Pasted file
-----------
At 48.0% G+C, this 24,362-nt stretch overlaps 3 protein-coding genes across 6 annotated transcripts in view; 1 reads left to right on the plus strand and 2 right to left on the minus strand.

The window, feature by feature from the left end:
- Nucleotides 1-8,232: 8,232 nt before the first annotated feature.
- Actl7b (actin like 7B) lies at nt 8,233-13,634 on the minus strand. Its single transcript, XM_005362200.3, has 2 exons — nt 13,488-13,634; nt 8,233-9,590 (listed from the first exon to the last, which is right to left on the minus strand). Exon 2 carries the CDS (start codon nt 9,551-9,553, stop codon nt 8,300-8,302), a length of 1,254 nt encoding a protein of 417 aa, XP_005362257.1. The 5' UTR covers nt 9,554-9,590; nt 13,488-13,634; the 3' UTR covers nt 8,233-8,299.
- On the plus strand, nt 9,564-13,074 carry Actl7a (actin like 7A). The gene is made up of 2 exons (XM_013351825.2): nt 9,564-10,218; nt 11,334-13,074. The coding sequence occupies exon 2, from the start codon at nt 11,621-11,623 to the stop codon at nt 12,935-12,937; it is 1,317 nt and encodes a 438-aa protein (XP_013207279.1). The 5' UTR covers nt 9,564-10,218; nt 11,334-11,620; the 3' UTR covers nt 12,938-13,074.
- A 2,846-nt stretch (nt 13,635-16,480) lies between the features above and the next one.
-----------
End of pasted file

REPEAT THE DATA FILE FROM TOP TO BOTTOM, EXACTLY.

At 48.0% G+C, this 24,362-nt stretch overlaps 3 protein-coding genes across 6 annotated transcripts in view; 1 reads left to right on the plus strand and 2 right to left on the minus strand.

The window, feature by feature from the left end:
- Nucleotides 1-8,232: 8,232 nt before the first annotated feature.
- Actl7b (actin like 7B) lies at nt 8,233-13,634 on the minus strand. Its single transcript, XM_005362200.3, has 2 exons — nt 13,488-13,634; nt 8,233-9,590 (listed from the first exon to the last, which is right to left on the minus strand). Exon 2 carries the CDS (start codon nt 9,551-9,553, stop codon nt 8,300-8,302), a length of 1,254 nt encoding a protein of 417 aa, XP_005362257.1. The 5' UTR covers nt 9,554-9,590; nt 13,488-13,634; the 3' UTR covers nt 8,233-8,299.
- On the plus strand, nt 9,564-13,074 carry Actl7a (actin like 7A). The gene is made up of 2 exons (XM_013351825.2): nt 9,564-10,218; nt 11,334-13,074. The coding sequence occupies exon 2, from the start codon at nt 11,621-11,623 to the stop codon at nt 12,935-12,937; it is 1,317 nt and encodes a 438-aa protein (XP_013207279.1). The 5' UTR covers nt 9,564-10,218; nt 11,334-11,620; the 3' UTR covers nt 12,938-13,074.
- A 2,846-nt stretch (nt 13,635-16,480) lies between the features above and the next one.